Bruges is one of my favourite little cities in Europe.
When the focus is always on the Big Tourist Cities, it’s nice to take a break and go somewhere equal parts stunning and calming. This is just what I found when I stepped off the train in Bruges!
I was travelling by myself and Belgium is the perfect place to do this. Especially if it’s your first time travelling solo and especially for English-speaking females! It’s safe, it’s non-threatening and everyone is cool about speaking English (except this girl).
I’d been to Ghent the day before (if you’re in Ghent and you love books, definitely go here), and I jumped on a train to Bruges in the morning. The train cost about €6 and only takes half an hour, so it couldn’t be easier. If you’re going from Brussels, it’ll be a bit more expensive (about €15) and take about an hour and a half.
There’s no real need to book tickets in advance, but it’s worth noting if you’re travelling to Belgium on the Eurostar, you can select your destination as “any Belgian station”. This will allow you to travel on SCNB trains for the 24 hours after you’ve arrived at Brussels Midi/Zuid. SCNB trains are the national rail service in Belgium and you can jump straight on as there’s not reserved seats. My Eurostar ticket was to Brussels though, so I bought my tickets at the train station, which was super straightforward.
Where to Stay in Bruges
From Bruges station it was a pleasant walk down cobblestoned streets to Hostel Lybeer. I usually stay in AirBNB’s, because I like them better and it suits me, but I decided to stay in a hostel for many reasons:
- When I was looking, the AirBNB’s in Bruges were crazy expensive! It is honestly the first time AirBNB has failed me.
- Hostel Lybeer offers female only dorms at a very reasonable price.
- I wanted to test my introverted comfort zone and see how I’d handle interacting with a bunch of strangers without any support. (Spoiler alert: not well)
I booked into a 2 person female only dorm which was only around €20 for the night. I’d arrived at the hostel too early for my room, so I left my bags with reception. The boy at the desk was so nice, and very helpful. On a map, he drew a suggested walking path for me through Bruges. He circled and highlighted key landmarks and favourite restaurants along the way.
What to See in Bruges
I set out for my walk, loosely following his drawn on map and my phone GPS. Luckily I’d arrived on a beautiful day where I could wander slowly without getting too cold and really take in the serenity. I walked through Minnewaterpark, a stunning little forest surrounding lake Minnewater or the ‘Lake of Love’.
After lingering in the park for a while, I found myself walking through windy cobblestoned streets again. There are plentiful chocolate shops and beer shops along the way. With that though, came a lot of tourists to side step, even in the low season. So, I decided to go to the Church of Our Lady to visit the famed Madonna and Child sculpture by Michelangelo. I am not religious but I admire Catholic architecture and art and if that’s up your alley, then don’t miss this.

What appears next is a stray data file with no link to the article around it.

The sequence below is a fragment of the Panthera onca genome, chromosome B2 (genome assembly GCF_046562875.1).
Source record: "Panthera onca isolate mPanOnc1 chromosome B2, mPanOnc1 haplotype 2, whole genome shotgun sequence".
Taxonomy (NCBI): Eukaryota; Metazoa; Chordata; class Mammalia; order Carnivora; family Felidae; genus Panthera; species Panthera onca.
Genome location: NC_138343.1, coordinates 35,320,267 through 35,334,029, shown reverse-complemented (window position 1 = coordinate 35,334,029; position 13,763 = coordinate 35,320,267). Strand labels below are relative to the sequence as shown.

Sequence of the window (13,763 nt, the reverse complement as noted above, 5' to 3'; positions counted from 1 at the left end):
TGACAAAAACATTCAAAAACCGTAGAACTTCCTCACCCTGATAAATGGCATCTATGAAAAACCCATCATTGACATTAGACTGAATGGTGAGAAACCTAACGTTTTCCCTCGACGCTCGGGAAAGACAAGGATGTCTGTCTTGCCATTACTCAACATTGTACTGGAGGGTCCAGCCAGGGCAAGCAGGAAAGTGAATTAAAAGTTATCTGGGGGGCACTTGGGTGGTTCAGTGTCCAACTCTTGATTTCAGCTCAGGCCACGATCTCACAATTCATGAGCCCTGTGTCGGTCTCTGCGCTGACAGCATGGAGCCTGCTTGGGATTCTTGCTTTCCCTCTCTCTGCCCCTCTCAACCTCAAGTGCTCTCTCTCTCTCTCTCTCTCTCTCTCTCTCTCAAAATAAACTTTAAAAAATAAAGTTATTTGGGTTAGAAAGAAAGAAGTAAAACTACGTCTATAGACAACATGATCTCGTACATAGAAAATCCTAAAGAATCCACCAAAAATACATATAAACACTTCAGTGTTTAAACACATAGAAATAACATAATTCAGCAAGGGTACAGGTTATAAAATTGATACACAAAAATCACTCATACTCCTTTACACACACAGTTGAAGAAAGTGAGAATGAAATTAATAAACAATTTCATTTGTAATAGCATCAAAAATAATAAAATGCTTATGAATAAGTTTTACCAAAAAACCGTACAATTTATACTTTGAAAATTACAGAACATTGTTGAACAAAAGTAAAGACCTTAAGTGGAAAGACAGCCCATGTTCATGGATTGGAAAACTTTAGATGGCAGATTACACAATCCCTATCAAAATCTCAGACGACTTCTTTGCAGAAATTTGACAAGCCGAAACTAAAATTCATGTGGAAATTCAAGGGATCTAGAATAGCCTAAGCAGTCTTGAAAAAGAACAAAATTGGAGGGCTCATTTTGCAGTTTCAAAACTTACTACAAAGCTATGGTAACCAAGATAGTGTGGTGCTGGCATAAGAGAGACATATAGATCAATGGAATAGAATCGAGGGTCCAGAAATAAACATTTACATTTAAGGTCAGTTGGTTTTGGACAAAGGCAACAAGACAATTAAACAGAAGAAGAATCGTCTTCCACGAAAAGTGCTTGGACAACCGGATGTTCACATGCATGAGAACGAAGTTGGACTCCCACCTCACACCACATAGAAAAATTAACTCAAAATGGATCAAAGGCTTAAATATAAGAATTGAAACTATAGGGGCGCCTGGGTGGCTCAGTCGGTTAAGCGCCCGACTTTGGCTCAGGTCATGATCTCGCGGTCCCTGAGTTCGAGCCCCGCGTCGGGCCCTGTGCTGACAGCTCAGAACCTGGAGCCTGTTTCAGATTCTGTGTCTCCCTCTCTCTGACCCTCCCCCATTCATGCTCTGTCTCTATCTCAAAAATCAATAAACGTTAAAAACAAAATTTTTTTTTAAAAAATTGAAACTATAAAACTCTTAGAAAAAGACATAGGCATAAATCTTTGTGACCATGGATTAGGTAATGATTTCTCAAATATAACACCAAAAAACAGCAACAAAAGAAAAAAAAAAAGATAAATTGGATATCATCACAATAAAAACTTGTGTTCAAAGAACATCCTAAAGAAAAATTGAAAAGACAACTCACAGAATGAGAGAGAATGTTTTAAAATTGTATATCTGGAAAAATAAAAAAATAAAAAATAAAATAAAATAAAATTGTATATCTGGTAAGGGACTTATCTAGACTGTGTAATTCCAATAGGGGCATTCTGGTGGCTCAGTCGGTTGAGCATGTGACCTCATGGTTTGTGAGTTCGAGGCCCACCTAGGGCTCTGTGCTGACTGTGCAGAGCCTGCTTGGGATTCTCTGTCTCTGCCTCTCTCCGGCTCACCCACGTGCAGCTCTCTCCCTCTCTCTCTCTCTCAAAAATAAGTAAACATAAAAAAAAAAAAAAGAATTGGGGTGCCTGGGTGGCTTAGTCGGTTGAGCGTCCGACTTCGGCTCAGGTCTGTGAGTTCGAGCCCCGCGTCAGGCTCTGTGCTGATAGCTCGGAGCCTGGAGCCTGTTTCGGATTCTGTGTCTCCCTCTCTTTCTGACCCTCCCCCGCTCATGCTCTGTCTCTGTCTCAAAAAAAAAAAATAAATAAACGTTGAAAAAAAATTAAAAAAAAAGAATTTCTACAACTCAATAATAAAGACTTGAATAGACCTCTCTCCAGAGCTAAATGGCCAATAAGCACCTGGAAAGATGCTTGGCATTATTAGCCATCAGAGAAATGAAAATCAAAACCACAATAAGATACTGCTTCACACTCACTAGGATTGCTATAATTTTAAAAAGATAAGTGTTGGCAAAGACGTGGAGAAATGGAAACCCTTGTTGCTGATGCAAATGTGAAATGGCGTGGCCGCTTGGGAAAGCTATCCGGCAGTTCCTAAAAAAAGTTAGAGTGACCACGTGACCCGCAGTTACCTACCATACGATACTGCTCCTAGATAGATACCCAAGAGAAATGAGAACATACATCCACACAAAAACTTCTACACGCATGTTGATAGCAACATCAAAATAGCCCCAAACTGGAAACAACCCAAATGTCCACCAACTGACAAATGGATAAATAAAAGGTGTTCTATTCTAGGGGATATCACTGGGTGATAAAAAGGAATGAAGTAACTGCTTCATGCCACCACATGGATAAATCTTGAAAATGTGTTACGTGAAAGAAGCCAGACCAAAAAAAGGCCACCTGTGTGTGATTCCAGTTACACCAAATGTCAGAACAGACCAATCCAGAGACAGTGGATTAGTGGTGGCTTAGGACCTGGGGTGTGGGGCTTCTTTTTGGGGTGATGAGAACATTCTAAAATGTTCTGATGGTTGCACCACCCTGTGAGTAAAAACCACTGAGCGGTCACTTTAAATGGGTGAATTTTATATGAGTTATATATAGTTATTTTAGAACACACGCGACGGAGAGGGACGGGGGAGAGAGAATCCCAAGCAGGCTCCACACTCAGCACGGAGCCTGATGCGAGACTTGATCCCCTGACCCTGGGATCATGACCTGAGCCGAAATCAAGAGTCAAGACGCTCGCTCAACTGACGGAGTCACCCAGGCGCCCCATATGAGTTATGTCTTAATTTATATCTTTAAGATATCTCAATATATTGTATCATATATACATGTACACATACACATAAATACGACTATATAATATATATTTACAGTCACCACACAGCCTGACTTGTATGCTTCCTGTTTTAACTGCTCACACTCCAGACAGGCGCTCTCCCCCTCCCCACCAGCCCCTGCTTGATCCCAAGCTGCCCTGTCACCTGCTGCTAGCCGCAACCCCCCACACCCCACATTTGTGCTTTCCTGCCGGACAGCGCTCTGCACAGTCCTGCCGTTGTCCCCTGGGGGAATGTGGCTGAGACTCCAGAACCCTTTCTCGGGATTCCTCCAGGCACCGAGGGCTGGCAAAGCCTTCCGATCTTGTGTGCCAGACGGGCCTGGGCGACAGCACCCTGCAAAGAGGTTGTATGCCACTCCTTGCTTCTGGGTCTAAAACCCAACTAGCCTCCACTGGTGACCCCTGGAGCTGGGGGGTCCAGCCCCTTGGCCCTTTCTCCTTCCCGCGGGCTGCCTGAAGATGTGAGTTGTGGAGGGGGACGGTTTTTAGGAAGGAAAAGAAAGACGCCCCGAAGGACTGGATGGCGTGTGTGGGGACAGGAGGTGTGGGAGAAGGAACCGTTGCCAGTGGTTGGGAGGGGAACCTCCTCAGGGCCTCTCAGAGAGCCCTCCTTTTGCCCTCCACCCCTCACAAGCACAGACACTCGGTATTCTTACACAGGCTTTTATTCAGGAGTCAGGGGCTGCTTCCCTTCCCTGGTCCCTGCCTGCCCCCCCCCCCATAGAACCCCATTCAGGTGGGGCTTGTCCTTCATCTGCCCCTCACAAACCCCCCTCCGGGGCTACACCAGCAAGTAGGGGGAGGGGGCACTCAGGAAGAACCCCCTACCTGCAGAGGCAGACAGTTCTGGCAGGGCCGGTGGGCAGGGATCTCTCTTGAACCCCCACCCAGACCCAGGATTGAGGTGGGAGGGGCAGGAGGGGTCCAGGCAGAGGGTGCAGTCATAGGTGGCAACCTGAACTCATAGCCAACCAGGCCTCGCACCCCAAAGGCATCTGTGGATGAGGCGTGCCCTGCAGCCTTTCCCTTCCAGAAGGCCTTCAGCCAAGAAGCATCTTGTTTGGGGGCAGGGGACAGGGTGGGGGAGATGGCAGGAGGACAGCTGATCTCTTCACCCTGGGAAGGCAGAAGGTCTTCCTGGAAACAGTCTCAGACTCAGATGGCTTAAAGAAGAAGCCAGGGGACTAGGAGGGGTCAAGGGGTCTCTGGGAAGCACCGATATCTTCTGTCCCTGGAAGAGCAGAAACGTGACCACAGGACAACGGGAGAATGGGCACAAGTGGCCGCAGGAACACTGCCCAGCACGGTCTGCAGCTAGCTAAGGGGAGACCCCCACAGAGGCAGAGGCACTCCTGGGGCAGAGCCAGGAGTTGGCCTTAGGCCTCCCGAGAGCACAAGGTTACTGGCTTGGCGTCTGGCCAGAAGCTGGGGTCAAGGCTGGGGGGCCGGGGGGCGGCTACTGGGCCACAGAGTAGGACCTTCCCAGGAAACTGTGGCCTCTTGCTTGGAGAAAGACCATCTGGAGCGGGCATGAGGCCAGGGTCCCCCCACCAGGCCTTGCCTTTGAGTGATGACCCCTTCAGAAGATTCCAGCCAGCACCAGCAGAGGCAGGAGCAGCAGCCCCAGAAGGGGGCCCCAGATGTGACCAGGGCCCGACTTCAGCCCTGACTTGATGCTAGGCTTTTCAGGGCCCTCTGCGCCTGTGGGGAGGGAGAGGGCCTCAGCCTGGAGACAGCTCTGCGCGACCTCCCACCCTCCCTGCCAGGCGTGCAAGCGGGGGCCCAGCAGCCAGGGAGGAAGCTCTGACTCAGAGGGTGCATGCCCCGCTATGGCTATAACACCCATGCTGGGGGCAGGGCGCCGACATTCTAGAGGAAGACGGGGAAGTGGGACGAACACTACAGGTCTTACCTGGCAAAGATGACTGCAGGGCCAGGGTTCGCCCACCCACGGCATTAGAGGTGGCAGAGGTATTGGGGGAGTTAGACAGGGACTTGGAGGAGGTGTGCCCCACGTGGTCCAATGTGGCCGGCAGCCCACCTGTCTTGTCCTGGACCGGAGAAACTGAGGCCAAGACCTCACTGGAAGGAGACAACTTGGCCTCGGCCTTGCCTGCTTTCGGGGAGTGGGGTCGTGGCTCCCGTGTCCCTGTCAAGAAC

I had a lunch of Belgian waffles (obviously) and worked off the calories by climbing the Belfry of Bruges. A medieval clock tower standing 83 metres tall, it’s the ideal way to get an uninterrupted 365 degree view of Bruges. The 366 steps to the top sounds more daunting than it is. The steps are narrow and the staircase very narrow and winding. You’ll often have to squeeze into a corner to let people coming back down pass, so I don’t recommend going up there while carrying anything bulky. There’s plenty of stops on the way with little factoids and the views on the way are enough to distract you. It’s well worth it! You may recognise the tower (and it’s view) from that movie. How on earth they got all that filming equipment up there, I’ll never know.
That Night, in Bruges
For dinner that night I took one of the hostel boy’s recommendations and set up shop in the Vino Vino Foodbar. A darkly lit but very coolly decorated tapas bar, Vino Vino serves generous sized dishes for a reasonable price. I didn’t feel uncomfortable lingering there alone over a couple of drinks and I left feeling full and happy. I had the calamari (which came out looking like battered fish – not how I’ve ever had calamari before, but delicious all the same!) and potato wedges. I filled up on beer really!
My plan was to head back to my hostel and join a group of travellers in the hostel bar. Shyness and tiredness got the better of me though and I took a shower and went back to my room. My dormmate was there and I had a nice long chat with her instead. I’m much better one-on-one, so while not exactly my goal for the occasion, I still felt good about it…
The next day I was leaving for Brussels in the early afternoon so I took in a morning beer and tour at De Halve Maan brewery. Brewers of Brugse Zot, De Halve Maan (or the Half Moon) are the last remaining family owned brewery operating within the city of Bruges. The tour costs €9 and that includes a pint at the end. It’s informative and fun, and full of some great historical anecdotes. Again, I like beer and I like history and cool buildings so this ticked all my boxes. I’d also recommend you have a look at their intimate attic space if you’re after some quirky wedding photos!
After my beer and a quick lunch I grabbed my bags from the hostel and said goodbye to this charming little city! I fall hard and fast for places in Europe and that love isn’t always realised again when I return (more on that later). I feel though my love for Bruges was well justified. To be fair, I travelled in December when the tourist numbers were low. The weather was gorgeous and I enjoyed being away from the pressures of bigger tourist cities!
What were your experiences of Bruges? Did you love it as much as I did?